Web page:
And also, if you cut it a different way, almost a 50-50 split between line-fit and aftermarket. I don't think I said that very clearly, both the narrow-body and the wide-body revenue that we have is split almost 50-50 line-fit and aftermarket. So you can almost think of our commercial transport business, if you picture a two by two matrix with wide-body on one axis and wide-body, narrow-body on one axis and line-fit, aftermarket on the other axis, it's almost 25% of our commercial transport volume in each box. And again, our perspective, not different from the conventional wisdom that's out there in the industry right now is that wide-body, line-fit and aftermarket is under pressure and will remain under pressure until international travel picks up.

And we're hopeful for that to happen at least between the rich countries of the world where vaccines are likely to get pandemics under control. We hope to see some progress for that as 2021 wears on. But on the narrow-body side, things are looking more promising. Everybody in North America is aware of the increasing flights and load factors and crowds generally gathering at airports every day for domestic flying.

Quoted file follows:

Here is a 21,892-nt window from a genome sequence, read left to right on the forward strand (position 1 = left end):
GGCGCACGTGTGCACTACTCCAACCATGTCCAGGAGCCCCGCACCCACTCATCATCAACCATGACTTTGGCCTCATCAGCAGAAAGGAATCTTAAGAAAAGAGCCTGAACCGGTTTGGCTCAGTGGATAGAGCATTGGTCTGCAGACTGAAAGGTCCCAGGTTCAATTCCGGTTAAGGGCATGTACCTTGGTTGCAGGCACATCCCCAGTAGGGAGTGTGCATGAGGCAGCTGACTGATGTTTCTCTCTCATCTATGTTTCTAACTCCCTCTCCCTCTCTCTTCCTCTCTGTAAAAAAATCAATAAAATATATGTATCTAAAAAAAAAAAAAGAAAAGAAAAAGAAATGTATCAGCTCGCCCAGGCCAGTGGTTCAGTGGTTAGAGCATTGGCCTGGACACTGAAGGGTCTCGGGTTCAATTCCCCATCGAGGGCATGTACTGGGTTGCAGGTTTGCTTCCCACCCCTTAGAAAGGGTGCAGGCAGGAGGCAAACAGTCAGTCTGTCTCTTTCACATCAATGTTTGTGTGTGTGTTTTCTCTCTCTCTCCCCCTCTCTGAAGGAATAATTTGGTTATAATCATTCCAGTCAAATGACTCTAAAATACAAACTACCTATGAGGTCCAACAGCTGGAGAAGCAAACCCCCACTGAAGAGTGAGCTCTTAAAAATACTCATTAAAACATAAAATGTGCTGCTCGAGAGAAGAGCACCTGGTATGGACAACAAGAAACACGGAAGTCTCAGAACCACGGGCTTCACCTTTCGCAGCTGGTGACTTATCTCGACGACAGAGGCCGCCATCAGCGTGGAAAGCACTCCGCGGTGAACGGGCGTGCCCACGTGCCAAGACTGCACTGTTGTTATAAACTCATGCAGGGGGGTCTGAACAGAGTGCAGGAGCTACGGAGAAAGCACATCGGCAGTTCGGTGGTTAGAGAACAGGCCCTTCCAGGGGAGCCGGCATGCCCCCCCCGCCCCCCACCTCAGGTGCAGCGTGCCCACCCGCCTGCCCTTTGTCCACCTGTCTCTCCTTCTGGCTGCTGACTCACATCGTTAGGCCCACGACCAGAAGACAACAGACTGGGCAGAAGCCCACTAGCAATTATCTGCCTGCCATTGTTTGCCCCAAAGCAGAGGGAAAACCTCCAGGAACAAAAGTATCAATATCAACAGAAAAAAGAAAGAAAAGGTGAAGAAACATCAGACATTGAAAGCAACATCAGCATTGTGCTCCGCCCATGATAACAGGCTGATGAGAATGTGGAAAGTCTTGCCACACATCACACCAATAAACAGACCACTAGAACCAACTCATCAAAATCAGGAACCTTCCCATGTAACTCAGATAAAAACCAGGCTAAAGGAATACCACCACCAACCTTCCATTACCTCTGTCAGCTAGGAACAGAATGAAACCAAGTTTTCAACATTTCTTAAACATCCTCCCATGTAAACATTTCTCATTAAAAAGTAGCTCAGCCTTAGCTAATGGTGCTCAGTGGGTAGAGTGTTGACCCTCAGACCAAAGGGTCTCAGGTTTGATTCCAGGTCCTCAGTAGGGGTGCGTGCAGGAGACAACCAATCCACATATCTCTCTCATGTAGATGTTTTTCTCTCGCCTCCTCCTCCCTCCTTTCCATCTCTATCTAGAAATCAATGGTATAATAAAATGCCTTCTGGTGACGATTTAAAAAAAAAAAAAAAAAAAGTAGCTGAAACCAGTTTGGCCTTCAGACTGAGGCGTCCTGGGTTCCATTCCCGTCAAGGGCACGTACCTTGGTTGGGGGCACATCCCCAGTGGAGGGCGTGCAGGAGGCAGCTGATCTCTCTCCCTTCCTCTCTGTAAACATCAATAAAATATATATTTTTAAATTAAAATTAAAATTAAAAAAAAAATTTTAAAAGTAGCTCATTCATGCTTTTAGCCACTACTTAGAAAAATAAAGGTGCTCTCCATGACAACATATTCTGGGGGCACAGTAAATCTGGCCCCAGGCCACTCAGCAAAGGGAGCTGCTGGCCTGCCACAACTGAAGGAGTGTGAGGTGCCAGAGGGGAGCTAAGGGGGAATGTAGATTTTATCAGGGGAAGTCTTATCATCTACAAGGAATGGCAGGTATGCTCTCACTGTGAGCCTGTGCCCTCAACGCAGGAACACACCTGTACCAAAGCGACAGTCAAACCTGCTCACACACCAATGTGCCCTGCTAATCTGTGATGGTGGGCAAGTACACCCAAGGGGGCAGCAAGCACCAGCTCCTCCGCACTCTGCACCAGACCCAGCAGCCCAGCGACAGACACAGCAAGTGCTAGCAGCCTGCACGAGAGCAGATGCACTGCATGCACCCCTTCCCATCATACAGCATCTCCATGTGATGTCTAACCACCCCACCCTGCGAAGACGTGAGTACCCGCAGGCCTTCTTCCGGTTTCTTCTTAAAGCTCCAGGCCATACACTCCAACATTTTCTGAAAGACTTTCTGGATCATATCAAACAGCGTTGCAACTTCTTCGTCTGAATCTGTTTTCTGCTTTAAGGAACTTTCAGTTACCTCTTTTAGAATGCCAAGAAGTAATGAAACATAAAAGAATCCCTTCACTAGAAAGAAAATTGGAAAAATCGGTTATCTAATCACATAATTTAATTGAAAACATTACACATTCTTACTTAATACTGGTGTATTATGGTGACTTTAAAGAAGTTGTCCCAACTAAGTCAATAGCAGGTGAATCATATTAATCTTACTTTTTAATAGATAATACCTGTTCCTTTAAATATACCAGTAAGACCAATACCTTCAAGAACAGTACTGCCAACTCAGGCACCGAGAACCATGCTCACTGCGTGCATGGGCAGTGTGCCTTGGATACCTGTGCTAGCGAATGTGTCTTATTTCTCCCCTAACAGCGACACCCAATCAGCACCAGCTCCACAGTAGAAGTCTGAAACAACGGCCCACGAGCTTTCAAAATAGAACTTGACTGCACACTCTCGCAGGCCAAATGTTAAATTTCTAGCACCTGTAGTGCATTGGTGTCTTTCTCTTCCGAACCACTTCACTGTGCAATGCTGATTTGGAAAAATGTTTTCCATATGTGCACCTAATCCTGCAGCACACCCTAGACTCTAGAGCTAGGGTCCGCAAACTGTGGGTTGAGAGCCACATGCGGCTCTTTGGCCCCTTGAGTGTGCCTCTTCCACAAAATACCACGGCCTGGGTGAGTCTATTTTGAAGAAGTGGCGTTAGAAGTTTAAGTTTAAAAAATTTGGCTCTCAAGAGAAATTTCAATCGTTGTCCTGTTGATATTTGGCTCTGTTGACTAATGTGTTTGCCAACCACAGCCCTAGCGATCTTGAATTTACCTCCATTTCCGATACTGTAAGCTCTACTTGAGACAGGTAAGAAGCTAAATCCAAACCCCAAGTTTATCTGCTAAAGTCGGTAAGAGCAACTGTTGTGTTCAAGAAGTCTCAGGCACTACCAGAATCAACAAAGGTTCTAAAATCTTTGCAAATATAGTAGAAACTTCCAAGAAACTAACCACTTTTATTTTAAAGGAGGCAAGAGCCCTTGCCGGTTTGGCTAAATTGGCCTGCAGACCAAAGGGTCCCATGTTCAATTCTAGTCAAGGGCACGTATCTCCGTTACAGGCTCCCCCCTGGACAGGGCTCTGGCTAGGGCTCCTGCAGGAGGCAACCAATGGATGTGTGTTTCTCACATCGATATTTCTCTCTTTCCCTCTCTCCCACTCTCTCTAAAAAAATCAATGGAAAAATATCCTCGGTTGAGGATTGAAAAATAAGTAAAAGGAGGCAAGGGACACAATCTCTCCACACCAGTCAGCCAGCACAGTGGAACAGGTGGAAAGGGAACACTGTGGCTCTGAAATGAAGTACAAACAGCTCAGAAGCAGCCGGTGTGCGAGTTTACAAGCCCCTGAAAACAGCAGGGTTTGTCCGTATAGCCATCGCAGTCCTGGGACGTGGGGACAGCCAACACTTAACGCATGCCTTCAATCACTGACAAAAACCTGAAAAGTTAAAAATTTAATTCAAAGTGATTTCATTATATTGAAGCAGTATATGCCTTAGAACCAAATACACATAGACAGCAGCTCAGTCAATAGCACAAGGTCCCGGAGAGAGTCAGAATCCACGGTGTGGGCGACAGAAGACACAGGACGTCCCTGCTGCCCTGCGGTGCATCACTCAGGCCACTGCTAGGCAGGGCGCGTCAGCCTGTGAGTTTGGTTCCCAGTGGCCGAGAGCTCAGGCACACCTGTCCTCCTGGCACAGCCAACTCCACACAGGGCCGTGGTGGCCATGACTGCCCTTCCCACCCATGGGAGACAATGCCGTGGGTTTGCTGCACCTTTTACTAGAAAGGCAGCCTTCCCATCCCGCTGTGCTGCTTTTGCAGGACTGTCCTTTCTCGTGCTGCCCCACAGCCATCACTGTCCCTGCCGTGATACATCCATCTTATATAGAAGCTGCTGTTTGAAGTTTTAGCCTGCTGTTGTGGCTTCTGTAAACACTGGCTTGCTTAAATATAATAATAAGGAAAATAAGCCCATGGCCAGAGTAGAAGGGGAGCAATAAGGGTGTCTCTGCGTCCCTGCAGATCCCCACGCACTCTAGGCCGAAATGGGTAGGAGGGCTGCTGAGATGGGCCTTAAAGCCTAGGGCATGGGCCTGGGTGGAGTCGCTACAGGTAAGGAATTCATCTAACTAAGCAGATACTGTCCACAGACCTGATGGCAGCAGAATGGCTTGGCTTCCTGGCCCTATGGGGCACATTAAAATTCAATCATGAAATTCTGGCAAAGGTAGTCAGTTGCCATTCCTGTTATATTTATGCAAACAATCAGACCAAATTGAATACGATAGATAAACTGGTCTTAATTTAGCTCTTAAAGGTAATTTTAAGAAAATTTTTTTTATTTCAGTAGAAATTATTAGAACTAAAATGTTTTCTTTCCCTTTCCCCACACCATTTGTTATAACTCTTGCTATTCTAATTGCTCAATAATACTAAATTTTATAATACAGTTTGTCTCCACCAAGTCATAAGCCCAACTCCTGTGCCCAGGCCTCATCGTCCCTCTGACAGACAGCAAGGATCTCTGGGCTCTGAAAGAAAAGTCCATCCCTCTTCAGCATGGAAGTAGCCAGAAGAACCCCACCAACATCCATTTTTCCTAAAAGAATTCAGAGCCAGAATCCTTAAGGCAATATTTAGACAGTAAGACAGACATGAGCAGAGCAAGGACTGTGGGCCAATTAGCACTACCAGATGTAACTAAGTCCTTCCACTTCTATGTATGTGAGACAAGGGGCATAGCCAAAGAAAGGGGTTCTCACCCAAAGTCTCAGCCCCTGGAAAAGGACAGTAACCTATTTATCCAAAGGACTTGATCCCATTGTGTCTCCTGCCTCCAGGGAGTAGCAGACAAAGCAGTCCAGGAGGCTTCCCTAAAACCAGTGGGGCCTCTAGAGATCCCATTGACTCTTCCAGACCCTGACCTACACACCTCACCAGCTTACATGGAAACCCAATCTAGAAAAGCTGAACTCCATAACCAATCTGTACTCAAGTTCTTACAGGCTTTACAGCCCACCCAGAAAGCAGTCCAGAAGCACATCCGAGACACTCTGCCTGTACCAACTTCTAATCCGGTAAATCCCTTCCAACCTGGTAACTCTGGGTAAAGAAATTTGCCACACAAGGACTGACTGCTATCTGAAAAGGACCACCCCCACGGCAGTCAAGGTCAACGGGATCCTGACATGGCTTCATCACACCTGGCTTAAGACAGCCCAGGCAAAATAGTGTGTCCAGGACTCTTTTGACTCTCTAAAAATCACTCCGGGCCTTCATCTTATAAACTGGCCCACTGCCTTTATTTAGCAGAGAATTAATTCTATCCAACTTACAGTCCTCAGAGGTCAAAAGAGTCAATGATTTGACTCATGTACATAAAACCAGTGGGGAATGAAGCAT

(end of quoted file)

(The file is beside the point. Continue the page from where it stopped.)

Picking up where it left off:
It's another example how -- when and where the pandemic is under control, people want to fly. The two geographies in the world where this is most evident are in China and the U.S., and we hope and expect that Continental Europe will be in that camp sooner rather than later. That supports the aftermarket. Flying supports the aftermarket.

And production rates also are trending up on the narrow-body side, as most people know, and including especially for us, the 737 MAX. We -- the MAX back in 2019 was our biggest single aircraft production program. And it is picking back up, although still at a slow rate. We were shipping at a volume or a rate of about five or six aircraft per month in the first quarter, and we expect that to rise to over 20 in the fourth quarter based on the best understanding we have right now of the production line expectations in Seattle.

So that talks a lot about aerospace. Again, pretty solid expectations for military and business jet and reason to be optimistic on the narrow-body side for commercial transport, that 50-50 narrow-body wide-body split, we would expect by the end of this year to look quite a bit different, skewed toward the side of the narrow-body with increased flights that are happening now and increased production rates for the 737 MAX and also potentially for the A320 line in Europe. Flipping over to the test side. I'm not going to say a whole lot about test today.